Welcome to this week’s Tuesday Tales, the on-going blog where a select group of authors share scenes from their works in progress with you. Each week, we write to a prompt, be it a picture, like last week, or a word, like this week. Posts are limited to 400 words for Word Prompts.
I’m continuing with my historical novel, The Price of Courage, Book Two of my Canadiana Series. This week, the word is DEBUT. In English, the word means entrance, inauguration, first attempt, but I’m going to cheat, and use the word in French where it means beginning, since I honestly couldn’t figure out how to use it in the story any other way. So, Mea Culpa.
“C’est le début de la fin. Seule, j’en peu plus.” Huguette watched the child scamper up the ladder to the loft, fighting the tears crawling down her cheeks. “I have excellent hearing, monsieur. If the wolves do not get us tonight … Without food and weapons to defend ourselves, we will perish long before winter passes. Perhaps it would have been kinder to leave us in our early grave.”
“That’s nonsense. If this is a beginning, it’s one of a safe and happy future for you and your children, and as far as being alone, men are like rocks along the shore in this colony. You’ll find another one, a better one. You’ll see.”
Yvette returned with a small, reasonably clean sheet and handed it to her mother before hurrying back to her own seat. Huguette tore the linen into strips.
“You’re a long way from home.” Lucien wound the bindings around her ankle, making sure the bandage was tight but not constricting. “The Mi’kmaq live on the other side of the river.”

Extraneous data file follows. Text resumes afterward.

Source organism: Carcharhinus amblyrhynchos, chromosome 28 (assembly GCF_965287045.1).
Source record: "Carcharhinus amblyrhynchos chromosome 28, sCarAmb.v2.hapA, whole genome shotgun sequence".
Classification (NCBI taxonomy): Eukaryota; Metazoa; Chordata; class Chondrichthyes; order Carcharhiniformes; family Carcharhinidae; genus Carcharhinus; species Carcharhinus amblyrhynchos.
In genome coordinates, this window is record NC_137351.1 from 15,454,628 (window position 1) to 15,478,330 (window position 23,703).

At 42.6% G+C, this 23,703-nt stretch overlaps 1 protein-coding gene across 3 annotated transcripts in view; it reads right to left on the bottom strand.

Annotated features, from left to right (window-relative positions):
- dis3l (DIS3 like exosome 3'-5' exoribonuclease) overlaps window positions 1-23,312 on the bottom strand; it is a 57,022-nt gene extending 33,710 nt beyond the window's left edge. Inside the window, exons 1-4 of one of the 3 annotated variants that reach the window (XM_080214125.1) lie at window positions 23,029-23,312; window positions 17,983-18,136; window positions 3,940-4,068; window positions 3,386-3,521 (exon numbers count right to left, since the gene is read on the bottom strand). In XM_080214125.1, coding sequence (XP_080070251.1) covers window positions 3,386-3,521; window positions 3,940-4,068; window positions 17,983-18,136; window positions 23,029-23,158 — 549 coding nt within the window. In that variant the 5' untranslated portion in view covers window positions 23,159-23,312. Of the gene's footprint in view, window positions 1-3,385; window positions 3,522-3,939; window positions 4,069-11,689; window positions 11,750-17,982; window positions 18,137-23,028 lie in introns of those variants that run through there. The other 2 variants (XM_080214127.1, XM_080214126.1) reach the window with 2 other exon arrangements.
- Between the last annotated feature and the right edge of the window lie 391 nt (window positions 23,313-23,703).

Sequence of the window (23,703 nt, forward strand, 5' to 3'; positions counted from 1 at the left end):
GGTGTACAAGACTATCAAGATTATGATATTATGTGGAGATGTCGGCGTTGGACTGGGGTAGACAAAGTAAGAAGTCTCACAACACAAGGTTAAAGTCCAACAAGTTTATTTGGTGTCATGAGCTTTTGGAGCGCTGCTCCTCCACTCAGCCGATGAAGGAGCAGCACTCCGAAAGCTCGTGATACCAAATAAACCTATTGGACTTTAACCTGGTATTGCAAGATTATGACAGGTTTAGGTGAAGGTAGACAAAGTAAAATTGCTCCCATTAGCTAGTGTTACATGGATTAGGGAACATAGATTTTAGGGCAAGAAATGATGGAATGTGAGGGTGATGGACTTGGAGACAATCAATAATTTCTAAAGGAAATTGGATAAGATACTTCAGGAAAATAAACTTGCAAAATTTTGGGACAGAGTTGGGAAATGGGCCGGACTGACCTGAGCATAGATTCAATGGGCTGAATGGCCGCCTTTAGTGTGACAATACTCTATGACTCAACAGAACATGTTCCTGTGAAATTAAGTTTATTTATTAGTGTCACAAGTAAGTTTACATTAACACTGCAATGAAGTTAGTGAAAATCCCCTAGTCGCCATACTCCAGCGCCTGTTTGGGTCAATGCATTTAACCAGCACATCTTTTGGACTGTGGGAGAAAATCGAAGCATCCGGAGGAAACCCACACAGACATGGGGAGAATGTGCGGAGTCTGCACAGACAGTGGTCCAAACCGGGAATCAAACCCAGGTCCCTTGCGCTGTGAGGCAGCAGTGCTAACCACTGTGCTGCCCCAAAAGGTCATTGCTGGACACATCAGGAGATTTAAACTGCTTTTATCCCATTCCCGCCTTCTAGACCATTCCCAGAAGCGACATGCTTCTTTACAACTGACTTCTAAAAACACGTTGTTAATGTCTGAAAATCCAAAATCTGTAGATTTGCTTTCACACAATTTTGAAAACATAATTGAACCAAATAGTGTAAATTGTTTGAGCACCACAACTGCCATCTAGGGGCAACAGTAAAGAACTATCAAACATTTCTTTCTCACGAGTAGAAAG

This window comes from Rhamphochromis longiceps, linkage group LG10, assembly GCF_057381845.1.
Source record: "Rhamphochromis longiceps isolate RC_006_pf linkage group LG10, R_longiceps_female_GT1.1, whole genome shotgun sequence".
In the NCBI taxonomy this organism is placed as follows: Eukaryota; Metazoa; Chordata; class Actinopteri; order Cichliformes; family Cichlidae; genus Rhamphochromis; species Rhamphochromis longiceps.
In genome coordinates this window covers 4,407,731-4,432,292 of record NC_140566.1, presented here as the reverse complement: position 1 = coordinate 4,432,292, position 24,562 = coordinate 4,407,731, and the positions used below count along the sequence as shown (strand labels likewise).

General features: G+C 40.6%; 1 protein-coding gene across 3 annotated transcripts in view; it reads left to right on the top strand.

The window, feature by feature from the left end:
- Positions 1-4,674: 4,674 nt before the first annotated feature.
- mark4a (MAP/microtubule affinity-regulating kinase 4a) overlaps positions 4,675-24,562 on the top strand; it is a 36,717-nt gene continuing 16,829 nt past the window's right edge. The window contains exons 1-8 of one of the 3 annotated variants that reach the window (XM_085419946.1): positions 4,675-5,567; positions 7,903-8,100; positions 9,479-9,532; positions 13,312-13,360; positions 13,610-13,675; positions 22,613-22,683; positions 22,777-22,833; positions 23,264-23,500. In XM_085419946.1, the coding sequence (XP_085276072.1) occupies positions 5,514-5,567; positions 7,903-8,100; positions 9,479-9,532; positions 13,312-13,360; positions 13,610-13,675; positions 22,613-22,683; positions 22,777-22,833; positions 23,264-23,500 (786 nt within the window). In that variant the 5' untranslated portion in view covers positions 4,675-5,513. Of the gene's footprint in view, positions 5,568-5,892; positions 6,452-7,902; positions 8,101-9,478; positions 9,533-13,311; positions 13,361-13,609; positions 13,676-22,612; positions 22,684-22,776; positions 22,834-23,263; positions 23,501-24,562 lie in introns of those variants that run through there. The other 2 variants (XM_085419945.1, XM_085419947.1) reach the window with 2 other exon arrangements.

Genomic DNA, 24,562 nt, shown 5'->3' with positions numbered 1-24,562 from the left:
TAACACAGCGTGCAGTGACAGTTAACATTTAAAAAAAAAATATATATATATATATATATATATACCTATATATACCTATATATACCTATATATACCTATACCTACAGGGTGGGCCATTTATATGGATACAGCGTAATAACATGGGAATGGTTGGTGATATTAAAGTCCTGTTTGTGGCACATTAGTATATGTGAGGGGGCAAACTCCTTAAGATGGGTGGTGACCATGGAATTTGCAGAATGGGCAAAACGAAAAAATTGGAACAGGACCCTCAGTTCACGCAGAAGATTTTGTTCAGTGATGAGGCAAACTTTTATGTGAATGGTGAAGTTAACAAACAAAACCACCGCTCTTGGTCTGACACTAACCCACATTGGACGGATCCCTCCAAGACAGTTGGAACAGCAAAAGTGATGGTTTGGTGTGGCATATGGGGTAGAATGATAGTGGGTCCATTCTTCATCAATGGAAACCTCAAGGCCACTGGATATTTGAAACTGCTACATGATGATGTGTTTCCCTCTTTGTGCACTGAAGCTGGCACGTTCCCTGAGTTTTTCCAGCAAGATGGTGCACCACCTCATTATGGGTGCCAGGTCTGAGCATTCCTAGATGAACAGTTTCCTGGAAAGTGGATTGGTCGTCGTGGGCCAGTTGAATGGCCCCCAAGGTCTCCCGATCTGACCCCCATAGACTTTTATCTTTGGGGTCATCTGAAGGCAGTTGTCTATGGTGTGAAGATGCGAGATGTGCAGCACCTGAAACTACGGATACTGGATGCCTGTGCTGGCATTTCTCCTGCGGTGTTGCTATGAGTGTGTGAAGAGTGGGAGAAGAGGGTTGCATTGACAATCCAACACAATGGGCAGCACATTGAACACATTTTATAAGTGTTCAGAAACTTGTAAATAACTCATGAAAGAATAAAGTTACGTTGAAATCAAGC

“I came to the land of the Montagnais six years ago,” she admitted, her voice filled with sorrow. “My man was a soldier given this centime in exchange for his services. He has papers from your king.” She raised her chin proudly.
Lucien tied off the bandage and replaced her moccasin, aware it would supply additional support.
“How’s that?” He sat back, hundreds of questions buzzing in his head.
“Much better, thank you.” She stood, took a few tentative steps, and sat once more.
“I don’t understand why your husband left you like this.” Lucien struggled to hide his fury.
“Méderic Bouchard was not perfect, but he was a good man. He did not do this to us, nor did his cousins. Monsters came out of the storm, six Frenchmen far worse than any Wendigo I could ever have imagined. Their leader did this, although when one of his men tried to stop him, he cut him badly.”
“What happened?” So the Méderic Bouchard he’d met was an imposter.
“Please, can it wait until the children are asleep? Empty bellies will make sleeping hard enough for them.”
“I promise no one will go to bed hungry tonight. Those men won’t get away with their crimes.” Lucien stood and grabbed the wooden bucket on the counter. At the moment, he was ashamed of his countrymen. “I’ll get more water.”
That’s it. Don’t forget to check out all the other posts on Tuesday Tales.